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Tax Breaks

A Tax Write-off for Storm Damage

Victims of Tropical Storm Fay might be able to deduct losses that aren't reimbursed by insurance.

My house got hit by Tropical Storm Fay and insurance is going to pay for most of the damages. But my windstorm deductible is $5,000. Can I deduct that amount on my tax return?

It depends on your income. Unreimbursed losses are deductible -- if you itemize deductions -- and that includes your policy deductible and any storm-related damage not covered by insurance. But you have to cross a steep threshold before such casualty losses become tax deductions

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First, you need to reduce your unreimbursed loss by $100, then reduce the remaining amount by 10% of your adjusted gross income.

For example, if your adjusted gross income is $40,000, then you can only deduct unreimbursed losses above $4,000 (10% of your AGI). So if your insurer didn't cover $5,000 of the loss, then you can deduct only $900 ($5,000 unreimbursed loss minus $100 = $4,900, then subtract $4,000).

Our casualty loss calculator can help you with the math. For more details about what you can deduct, see IRS Publication 547 Casualties, Disasters and Thefts.

These types of losses are generally tax-deductible in the year they occur -- so you'd need to wait until you file your taxes to report the loss. But if you live in a presidentially declared disaster area, you usually have the option of filing an amended return right away -- which could get you a refund check in a few weeks -- or waiting to file with your return the following April. Several Florida counties affected by Tropical Storm Fay have been declared presidential disaster areas, and more may receive that designation soon. Federal and state officials are currently conducting damage assessments of counties in northern Florida to determine their status. Refer to the Florida Division of Emergency Management's State Emergency Response Team page at FloridaDisaster.org for updates.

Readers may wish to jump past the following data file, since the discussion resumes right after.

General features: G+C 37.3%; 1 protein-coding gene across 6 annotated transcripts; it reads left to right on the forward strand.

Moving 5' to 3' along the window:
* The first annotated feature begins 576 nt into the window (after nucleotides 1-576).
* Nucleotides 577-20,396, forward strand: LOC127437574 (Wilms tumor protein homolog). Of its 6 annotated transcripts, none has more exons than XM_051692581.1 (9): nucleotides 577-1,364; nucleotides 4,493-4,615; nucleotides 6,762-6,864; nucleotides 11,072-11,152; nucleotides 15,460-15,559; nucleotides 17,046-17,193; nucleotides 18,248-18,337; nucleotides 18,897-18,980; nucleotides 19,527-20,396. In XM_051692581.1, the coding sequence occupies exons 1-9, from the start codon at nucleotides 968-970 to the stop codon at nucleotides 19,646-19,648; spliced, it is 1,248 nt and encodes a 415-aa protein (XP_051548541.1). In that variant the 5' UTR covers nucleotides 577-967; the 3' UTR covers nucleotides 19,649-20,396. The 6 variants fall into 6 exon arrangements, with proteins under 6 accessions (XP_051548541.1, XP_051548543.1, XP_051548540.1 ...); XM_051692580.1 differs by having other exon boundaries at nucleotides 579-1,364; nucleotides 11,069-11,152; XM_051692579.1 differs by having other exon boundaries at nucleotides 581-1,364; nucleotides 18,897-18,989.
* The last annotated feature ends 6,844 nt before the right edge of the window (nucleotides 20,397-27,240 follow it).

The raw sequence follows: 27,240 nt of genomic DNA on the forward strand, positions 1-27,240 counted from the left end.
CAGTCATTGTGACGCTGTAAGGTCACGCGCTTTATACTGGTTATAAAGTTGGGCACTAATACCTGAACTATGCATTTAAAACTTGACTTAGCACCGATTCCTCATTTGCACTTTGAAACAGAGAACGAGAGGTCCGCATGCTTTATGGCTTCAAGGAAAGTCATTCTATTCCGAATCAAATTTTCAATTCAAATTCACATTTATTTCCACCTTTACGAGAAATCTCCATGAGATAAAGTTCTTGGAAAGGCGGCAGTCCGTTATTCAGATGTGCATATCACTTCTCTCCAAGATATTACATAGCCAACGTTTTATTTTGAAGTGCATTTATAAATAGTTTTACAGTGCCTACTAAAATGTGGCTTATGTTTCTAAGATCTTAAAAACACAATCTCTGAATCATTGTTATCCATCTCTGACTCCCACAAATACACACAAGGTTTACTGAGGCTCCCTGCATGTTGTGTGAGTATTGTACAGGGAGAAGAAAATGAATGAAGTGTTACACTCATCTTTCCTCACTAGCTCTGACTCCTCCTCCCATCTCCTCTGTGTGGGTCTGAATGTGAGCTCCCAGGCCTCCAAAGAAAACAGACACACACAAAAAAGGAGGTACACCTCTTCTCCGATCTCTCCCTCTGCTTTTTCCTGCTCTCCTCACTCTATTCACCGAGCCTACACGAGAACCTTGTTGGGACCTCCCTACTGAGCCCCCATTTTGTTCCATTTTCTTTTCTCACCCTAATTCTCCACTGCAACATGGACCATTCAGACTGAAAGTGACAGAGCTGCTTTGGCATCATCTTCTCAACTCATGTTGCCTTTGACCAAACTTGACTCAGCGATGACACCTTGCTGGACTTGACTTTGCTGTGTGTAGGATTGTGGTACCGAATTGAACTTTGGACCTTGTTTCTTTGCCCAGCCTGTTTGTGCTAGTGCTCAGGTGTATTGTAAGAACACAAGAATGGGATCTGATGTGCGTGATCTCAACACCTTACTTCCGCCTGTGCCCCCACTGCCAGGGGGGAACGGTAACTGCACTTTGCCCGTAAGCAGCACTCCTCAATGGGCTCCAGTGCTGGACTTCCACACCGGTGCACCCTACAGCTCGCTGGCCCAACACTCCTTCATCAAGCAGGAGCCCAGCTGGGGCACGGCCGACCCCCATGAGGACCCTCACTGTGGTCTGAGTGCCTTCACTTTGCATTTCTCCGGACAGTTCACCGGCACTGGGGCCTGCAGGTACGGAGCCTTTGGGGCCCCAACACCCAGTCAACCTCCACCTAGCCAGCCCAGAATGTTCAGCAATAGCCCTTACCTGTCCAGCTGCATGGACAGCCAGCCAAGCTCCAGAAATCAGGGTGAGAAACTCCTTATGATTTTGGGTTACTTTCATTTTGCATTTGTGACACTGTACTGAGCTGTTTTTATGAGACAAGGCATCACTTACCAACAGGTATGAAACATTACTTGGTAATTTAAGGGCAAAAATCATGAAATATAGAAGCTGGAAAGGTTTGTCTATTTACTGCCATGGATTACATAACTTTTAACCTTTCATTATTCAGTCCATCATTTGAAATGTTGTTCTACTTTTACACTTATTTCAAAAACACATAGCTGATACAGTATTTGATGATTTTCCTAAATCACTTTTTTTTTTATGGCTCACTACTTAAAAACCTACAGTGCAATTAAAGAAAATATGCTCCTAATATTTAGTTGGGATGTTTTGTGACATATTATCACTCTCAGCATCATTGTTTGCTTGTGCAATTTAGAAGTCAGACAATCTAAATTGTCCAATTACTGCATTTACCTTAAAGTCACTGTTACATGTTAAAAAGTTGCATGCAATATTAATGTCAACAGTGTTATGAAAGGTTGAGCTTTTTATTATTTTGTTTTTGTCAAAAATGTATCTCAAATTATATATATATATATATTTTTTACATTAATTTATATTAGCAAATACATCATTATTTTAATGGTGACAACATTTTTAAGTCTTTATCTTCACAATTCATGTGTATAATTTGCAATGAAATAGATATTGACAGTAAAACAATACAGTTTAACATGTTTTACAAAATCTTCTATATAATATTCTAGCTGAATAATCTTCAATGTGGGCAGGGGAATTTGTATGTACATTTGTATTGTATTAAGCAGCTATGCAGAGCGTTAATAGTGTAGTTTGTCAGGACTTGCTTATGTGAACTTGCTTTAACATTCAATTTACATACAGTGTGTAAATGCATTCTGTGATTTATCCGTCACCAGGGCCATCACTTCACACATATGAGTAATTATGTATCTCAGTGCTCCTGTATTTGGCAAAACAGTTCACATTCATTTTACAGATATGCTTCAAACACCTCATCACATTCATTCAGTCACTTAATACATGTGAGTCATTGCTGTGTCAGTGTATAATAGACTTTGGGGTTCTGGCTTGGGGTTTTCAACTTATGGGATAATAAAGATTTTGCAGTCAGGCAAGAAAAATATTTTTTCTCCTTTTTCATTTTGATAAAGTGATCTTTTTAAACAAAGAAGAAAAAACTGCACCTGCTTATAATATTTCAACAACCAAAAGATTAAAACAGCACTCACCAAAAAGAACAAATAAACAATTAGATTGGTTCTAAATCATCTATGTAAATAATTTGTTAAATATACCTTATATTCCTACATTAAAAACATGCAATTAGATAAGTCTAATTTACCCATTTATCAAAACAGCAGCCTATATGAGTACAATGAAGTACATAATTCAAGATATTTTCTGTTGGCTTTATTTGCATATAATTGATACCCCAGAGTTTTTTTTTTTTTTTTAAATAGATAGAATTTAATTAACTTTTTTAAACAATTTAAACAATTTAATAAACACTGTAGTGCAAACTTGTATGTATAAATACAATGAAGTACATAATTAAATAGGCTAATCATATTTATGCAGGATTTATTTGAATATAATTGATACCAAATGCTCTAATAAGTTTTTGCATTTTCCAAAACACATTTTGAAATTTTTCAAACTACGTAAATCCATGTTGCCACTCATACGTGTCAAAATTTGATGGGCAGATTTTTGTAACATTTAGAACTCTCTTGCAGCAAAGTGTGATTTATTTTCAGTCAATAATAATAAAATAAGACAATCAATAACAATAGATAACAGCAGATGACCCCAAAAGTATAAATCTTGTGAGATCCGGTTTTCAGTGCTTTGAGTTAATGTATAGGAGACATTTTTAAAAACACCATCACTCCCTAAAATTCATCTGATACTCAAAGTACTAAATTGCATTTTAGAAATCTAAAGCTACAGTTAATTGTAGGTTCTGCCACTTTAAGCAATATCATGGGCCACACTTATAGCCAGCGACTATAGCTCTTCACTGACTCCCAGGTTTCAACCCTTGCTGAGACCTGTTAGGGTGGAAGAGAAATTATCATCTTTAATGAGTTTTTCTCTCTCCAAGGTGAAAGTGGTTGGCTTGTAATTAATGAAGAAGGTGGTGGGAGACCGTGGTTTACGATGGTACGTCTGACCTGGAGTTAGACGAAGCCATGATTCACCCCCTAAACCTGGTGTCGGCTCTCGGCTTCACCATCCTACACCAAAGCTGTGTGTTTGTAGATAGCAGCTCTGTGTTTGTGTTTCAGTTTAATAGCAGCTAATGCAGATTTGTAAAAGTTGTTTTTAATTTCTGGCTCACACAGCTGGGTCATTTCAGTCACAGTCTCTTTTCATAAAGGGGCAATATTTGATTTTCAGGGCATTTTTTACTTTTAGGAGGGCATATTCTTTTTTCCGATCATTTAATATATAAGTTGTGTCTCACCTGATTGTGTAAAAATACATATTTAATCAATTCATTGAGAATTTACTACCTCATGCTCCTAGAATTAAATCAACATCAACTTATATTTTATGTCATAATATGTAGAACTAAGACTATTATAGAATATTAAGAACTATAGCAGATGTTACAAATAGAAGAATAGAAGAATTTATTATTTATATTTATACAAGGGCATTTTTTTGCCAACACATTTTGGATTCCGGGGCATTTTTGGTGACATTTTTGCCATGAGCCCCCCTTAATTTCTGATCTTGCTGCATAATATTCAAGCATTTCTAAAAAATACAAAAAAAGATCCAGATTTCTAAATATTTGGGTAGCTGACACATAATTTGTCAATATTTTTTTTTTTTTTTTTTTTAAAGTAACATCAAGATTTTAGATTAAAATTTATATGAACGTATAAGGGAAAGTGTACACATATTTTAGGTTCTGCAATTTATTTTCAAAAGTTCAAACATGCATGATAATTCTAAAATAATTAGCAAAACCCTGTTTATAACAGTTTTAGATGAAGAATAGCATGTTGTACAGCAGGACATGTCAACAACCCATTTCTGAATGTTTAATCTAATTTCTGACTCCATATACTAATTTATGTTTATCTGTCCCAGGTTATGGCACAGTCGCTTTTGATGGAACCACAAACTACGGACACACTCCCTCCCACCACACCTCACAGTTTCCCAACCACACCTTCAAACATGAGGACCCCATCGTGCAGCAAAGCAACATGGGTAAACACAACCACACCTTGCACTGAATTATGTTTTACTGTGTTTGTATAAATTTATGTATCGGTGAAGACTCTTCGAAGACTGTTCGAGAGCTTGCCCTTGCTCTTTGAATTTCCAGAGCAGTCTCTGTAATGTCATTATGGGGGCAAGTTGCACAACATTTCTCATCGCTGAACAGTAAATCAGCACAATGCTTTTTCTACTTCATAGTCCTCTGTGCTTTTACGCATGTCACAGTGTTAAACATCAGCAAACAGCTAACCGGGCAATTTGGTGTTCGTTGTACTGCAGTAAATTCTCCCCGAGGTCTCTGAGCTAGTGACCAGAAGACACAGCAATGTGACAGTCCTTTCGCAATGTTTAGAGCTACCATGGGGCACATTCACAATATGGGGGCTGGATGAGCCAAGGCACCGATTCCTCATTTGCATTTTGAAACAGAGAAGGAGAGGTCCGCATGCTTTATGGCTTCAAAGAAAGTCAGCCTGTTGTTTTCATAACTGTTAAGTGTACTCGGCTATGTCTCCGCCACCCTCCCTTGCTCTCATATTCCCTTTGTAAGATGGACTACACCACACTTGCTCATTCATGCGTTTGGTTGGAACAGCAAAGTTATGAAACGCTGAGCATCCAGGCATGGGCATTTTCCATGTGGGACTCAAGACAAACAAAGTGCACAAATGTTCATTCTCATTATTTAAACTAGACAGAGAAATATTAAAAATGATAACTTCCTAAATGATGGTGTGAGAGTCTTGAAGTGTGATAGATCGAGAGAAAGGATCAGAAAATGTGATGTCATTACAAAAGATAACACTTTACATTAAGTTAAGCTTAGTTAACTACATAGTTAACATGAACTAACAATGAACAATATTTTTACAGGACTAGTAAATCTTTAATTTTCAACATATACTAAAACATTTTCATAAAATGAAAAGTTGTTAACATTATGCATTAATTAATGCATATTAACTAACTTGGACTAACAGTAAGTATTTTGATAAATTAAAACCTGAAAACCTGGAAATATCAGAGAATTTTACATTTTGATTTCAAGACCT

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Also see the IRS's Tax Relief in Disaster Situations page for details about specific disasters and general information about the tax rules. The IRS's Disaster Assistance and Emergency Relief for Individuals and Businesses also provides more information and details about the deductions for casualty, disaster and theft losses.

For more information about dealing with hurricanes and floods -- and preparing your home and finances to withstand disaster -- see Lessons From the Floods about the Midwest floods in June, Before (and After) a Disaster Strikes and Protect Your Home Before Disaster Strikes.

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